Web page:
“The Help”– “Telling the Truth Can Be a Revolutionary Act”

Based upon the best-selling 2009 novel by Kathryn Stockett, “The Help” is a vision of a divided America that is consistent, sometimes terrifying, in its insulting, insinuating dehumanization of African Americans. This movie is also easy-to-like –problematic but ultimately winning–and has now earned a huge $154.4 million in box revenues.

Skeeter (played competently by Emma Stone), a young white journalism major who has recently graduated from the University of Mississippi, has returned home to Jackson to find that Constantine (Cicely Tyson), who raised her, no longer works for her mother. As Skeeter tries to find out what happened to Constantine, she begins to see the reality of life in Jackson for the black residents who are a vital part of the white community’s quality of life. Aibileen (impeccably portrayed by Viola Davis), the heroine of the movie, tells her life to Skeeter who secretly interviews her at night.  Slowly other maids bravely come forth, at great personal risk,  to tell their stories of the  same suffering, the same humiliating circumstances on the cusp of the civil rights revolution.

Irony is often heavy handed.  For example, the Junior League’s fund-raising for the sake of “the Poor Starving Children of Africa” while treating the poor African-Americans of Jackson as if they were subhuman.  Minnie, another black maid, is defiantly humorous.   Played by Octavia Spencer who seems to be paying tribute to the maids portrayed in the 1930’s and 1940’s by notable African-American actresses with few options in theater or cinema, her bravura performance  adds a much-needed comic element.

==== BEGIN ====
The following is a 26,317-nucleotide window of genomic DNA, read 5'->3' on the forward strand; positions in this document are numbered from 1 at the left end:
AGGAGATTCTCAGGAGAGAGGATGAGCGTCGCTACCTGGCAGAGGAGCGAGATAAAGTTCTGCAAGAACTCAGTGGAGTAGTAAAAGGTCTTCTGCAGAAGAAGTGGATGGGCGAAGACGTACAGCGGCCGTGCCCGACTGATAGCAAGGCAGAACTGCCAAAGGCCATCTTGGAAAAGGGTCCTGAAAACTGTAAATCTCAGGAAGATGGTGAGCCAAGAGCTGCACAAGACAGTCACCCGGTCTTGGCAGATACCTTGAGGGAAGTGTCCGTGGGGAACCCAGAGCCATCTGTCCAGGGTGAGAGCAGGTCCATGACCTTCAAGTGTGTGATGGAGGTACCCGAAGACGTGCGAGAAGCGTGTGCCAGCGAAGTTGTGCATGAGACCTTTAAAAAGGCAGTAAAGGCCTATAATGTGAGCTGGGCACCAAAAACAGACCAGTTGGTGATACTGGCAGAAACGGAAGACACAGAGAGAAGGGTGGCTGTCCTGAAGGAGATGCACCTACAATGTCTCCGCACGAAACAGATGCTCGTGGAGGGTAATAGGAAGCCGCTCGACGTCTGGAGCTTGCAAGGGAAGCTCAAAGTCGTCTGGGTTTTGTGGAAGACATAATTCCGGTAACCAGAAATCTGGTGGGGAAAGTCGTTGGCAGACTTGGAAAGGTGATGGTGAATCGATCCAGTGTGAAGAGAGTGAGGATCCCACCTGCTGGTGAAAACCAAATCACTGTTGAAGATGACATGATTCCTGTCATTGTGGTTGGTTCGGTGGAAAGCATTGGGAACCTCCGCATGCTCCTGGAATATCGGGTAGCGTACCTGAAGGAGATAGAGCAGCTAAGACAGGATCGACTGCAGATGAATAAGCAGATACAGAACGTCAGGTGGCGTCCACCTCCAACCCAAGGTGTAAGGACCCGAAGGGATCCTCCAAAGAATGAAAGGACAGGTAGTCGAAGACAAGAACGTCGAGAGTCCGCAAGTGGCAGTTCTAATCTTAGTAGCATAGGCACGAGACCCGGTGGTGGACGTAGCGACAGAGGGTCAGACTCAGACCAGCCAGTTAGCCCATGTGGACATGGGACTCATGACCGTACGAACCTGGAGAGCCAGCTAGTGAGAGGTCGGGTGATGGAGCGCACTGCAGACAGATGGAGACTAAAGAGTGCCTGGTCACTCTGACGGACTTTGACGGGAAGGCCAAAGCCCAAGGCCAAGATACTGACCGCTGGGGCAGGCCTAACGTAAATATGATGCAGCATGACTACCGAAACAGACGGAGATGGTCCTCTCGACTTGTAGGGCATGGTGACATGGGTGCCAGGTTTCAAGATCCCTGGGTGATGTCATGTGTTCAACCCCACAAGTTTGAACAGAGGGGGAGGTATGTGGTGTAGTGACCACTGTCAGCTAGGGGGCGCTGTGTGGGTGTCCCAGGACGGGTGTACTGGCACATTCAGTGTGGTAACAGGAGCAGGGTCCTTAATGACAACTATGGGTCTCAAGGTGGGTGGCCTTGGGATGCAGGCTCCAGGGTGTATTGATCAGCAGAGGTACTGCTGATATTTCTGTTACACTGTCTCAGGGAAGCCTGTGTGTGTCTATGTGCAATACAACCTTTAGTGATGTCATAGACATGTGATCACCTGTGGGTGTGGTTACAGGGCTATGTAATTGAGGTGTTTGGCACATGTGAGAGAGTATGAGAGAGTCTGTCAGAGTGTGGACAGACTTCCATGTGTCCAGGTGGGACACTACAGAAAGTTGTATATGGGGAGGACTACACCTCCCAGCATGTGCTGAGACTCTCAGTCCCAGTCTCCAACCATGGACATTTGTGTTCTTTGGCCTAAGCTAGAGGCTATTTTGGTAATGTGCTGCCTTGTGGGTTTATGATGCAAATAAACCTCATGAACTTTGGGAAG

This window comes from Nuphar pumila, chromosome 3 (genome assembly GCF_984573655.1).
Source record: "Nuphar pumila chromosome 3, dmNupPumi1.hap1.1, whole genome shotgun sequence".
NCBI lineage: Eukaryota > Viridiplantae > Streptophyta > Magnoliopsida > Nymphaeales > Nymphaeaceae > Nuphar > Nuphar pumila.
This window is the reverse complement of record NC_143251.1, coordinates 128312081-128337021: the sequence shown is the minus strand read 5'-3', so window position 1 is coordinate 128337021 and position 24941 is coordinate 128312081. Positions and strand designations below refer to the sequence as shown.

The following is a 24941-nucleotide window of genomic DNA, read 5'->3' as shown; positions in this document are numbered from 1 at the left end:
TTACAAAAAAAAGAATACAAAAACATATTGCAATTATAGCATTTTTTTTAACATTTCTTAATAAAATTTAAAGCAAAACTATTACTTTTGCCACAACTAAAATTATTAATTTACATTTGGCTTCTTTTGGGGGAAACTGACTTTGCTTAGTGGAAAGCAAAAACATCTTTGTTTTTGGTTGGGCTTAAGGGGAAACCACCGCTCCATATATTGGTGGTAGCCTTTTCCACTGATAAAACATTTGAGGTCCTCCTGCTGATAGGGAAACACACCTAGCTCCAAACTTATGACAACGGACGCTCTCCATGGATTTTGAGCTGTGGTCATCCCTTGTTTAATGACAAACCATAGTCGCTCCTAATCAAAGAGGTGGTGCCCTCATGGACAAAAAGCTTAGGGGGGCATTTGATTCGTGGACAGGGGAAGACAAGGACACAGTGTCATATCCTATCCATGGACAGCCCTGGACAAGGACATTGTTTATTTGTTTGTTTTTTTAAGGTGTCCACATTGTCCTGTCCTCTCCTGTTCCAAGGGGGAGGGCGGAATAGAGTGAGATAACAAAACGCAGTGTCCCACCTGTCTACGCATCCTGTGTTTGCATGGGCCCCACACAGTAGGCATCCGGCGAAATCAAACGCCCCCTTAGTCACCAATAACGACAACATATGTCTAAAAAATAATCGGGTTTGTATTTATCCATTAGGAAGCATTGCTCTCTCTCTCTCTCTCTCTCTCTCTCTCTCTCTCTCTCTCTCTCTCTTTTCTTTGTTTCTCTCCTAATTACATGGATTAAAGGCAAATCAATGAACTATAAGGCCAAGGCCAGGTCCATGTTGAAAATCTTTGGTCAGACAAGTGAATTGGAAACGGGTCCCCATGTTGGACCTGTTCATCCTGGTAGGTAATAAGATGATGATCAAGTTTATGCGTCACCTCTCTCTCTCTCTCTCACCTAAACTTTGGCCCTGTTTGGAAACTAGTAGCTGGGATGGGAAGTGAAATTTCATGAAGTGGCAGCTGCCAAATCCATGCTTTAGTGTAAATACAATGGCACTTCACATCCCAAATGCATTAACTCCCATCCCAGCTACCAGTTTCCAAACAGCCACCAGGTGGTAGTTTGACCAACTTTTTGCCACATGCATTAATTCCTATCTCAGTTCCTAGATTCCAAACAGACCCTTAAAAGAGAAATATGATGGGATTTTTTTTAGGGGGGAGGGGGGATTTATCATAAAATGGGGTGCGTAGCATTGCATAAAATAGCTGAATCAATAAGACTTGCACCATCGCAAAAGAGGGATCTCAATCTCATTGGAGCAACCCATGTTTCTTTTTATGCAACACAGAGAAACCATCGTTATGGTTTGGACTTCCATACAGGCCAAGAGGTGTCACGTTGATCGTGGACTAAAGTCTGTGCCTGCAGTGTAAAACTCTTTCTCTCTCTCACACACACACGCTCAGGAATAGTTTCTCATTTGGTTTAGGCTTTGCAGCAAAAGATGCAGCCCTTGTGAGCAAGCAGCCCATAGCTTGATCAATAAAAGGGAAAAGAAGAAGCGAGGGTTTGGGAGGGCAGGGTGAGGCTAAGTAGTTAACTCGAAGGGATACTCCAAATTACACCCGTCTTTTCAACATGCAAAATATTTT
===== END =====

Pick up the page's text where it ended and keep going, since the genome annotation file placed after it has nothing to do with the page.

The cycle of racism spins in too-familiar patterns.  The white babies the black maids raise become the housewives who insult them.  Only Skeeter is motivated to change things for those who have cared for her and her peers. One other young white woman in town, Celia (again, a superb Jessica Chastain of “The Debt” and “The Tree of Life”), seems to see the ugly truth underpinning the superficial beauty of the town.

The extraordinary actress, Viola Davis (from “Doubt”, and the Tony award-winning “Fences”) infuses Aibileen with a dignity and warmth that fully reveals an exceptionally strong female character in spite of some of the caricature that her role could have conveyed.  “The Help” belongs to her. Even when the story drifts to the white women from hell –the Junior League Ole Miss debutantes epitomized by Miss Hilly (fiercely played by Bryce Dallas Howard), Davis’s performance lingers in the viewer’s mind, with  tough, wrenchingly vulnerable scenes with a pudgy, insecure little white girl at risk of irreparable damage. Another story is also a subtext, however.  Inside all these different homes, black and white, women with hearts and souls tended to the urgent matters of everyday life, like the care and feeding of children, and the seeking of approval from their husbands.  The white women are no happier than the black women, only meaner and more frightened by the impending change they can feel subliminally. No one voices their frustration with their circumstances except, in the end, the help.

This movie could have devolved into a cartoon of good vs. evil, but the actresses refuse to demean their characters by mocking them in such shorthand.  Only Miss Hilly and Elizabeth, the two most strident racists among the socialites, are virtually one-dimensional.  But these actresses find every possible nuance to show their neurotic tendencies, their fear of social ostracism and save their performances from being caricatures.

The era evoked in  “The Help” is not even fifty years ago but presents us with the painful recognition of the best and the worst of US race relations.

Update: For an additional article (November 9) about “The Help” which I wrote, go to the website www.womensmemoirs.com.